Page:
Italian wine: an innovative future based on tradition

Fiera Milano, Rho


Italian wine: an innovative future based on tradition

Exports have withstood the emergency better than in other producer countries, while consumption is increasingly characterised by an expert approach that favours quality over quantity. 

But how is the beverage sector really doing? The wholesale channel has certainly suffered from the closure of the out-of-home sector, but in modern distribution IRI’s figures show that 2020 was closed with a +5% in value and a +4.4% in volume. Export data are also comforting: last year, the contraction in Italian wine exports was limited to -4.6%, according to Nomisma, against a global -10.5% average and even -18% in France, after 10 years of almost uninterrupted records.


And what about consumption trends? When it comes to wine, different consumer segments are becoming increasingly savvy: we drink less now, but better. Those who have been capable of responding to this change in consumer trends by investing in quality, starting from the vineyard and innovative processes, have managed to maintain their turnovers even in such difficult times.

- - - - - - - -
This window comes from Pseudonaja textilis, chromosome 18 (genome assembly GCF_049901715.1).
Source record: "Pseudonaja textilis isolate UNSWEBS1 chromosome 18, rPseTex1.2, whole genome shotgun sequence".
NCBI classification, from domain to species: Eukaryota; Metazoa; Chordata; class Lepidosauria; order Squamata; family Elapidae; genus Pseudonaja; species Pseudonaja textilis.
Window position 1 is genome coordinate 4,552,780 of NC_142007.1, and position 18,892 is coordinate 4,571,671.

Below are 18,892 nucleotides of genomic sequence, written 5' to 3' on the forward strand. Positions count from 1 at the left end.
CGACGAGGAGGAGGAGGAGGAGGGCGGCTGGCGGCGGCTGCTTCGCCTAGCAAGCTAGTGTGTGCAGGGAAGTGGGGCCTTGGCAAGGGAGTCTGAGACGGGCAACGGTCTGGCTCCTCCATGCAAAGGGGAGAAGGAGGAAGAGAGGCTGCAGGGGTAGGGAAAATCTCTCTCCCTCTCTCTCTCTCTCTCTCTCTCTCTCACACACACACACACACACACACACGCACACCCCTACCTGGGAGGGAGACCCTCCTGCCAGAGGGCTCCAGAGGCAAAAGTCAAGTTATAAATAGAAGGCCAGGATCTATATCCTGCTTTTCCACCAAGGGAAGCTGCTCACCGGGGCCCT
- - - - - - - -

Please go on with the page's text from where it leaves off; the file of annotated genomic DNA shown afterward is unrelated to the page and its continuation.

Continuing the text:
It is the case of Novaripa, a company from Abruzzo which distributes its wines in 40 countries: "We carefully convey a message linked to our history or to some uniqueness such as our Viognier, of which we are the only producers in Abruzzo. We have implemented important projects for the reuse of raw materials and we use light glass, recyclable caps and offer gift wrapping without using paper or cardboard” - commented Erica Ciccone, Sales and Marketing Director.


The ability to reinvent itself has also been key for Casal Thaulero, as Simona D'Alicarnasso, Marketing and Communication, explained: “2020 was an unexpected year and we had to 'reinvent' ourselves through technology and the Internet. We strengthened our e-commerce channel and, thanks to our quality standards and long-standing relationships with some customers, we have been able to mitigate the sales criticalities caused by Covid and kept offering wines rooted in the traditions of our region, such as Montepulciano, Trebbiano, Cerasuolo, Cococciola, Pecorino and Passerina.”